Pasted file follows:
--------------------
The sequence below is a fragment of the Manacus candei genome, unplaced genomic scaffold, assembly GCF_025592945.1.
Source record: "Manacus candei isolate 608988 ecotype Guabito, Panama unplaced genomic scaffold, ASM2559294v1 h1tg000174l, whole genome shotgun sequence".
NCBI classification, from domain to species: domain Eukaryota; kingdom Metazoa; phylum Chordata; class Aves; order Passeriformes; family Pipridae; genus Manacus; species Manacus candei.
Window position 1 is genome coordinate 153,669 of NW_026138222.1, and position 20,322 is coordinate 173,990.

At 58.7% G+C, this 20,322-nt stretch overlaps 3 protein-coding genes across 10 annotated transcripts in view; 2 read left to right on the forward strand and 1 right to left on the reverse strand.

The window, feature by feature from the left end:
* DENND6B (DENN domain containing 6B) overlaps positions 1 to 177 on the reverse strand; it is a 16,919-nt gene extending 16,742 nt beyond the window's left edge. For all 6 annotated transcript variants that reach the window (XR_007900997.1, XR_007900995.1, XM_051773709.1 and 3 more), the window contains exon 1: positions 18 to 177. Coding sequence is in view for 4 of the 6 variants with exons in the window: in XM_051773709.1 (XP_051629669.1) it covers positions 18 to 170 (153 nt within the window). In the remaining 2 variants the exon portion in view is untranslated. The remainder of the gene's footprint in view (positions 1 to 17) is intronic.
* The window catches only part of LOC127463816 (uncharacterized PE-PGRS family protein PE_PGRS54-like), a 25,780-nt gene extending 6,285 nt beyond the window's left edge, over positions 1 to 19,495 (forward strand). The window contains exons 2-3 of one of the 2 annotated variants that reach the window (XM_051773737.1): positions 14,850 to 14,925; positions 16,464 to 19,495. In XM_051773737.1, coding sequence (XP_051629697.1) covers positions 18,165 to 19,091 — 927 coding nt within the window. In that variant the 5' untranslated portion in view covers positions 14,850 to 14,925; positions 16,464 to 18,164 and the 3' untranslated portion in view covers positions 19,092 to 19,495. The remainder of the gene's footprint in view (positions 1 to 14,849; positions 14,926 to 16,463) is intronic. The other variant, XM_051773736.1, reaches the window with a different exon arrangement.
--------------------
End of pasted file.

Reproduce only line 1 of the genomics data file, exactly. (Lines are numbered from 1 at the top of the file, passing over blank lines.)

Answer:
The sequence below is a fragment of the Manacus candei genome, unplaced genomic scaffold, assembly GCF_025592945.1.